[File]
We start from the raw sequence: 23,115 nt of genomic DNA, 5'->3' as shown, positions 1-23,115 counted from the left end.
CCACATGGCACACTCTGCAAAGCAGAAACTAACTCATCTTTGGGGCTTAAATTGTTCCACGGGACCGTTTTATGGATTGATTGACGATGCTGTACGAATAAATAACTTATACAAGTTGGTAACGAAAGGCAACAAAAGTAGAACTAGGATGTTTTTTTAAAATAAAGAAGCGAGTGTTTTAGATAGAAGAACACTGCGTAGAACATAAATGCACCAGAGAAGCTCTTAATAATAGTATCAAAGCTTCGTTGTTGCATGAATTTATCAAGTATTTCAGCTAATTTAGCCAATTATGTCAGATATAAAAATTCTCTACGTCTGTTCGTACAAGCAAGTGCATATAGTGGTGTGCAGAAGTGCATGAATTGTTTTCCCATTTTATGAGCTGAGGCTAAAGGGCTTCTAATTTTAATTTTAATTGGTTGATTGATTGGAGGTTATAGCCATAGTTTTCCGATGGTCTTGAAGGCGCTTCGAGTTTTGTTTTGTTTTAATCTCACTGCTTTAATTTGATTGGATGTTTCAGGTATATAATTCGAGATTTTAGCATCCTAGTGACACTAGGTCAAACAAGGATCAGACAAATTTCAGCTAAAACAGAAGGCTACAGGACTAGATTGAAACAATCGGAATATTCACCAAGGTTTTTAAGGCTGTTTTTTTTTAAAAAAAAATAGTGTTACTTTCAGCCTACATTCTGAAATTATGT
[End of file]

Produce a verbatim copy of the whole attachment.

We start from the raw sequence: 23,115 nt of genomic DNA, 5'->3' as shown, positions 1-23,115 counted from the left end.
CCACATGGCACACTCTGCAAAGCAGAAACTAACTCATCTTTGGGGCTTAAATTGTTCCACGGGACCGTTTTATGGATTGATTGACGATGCTGTACGAATAAATAACTTATACAAGTTGGTAACGAAAGGCAACAAAAGTAGAACTAGGATGTTTTTTTAAAATAAAGAAGCGAGTGTTTTAGATAGAAGAACACTGCGTAGAACATAAATGCACCAGAGAAGCTCTTAATAATAGTATCAAAGCTTCGTTGTTGCATGAATTTATCAAGTATTTCAGCTAATTTAGCCAATTATGTCAGATATAAAAATTCTCTACGTCTGTTCGTACAAGCAAGTGCATATAGTGGTGTGCAGAAGTGCATGAATTGTTTTCCCATTTTATGAGCTGAGGCTAAAGGGCTTCTAATTTTAATTTTAATTGGTTGATTGATTGGAGGTTATAGCCATAGTTTTCCGATGGTCTTGAAGGCGCTTCGAGTTTTGTTTTGTTTTAATCTCACTGCTTTAATTTGATTGGATGTTTCAGGTATATAATTCGAGATTTTAGCATCCTAGTGACACTAGGTCAAACAAGGATCAGACAAATTTCAGCTAAAACAGAAGGCTACAGGACTAGATTGAAACAATCGGAATATTCACCAAGGTTTTTAAGGCTGTTTTTTTTTAAAAAAAAATAGTGTTACTTTCAGCCTACATTCTGAAATTATGT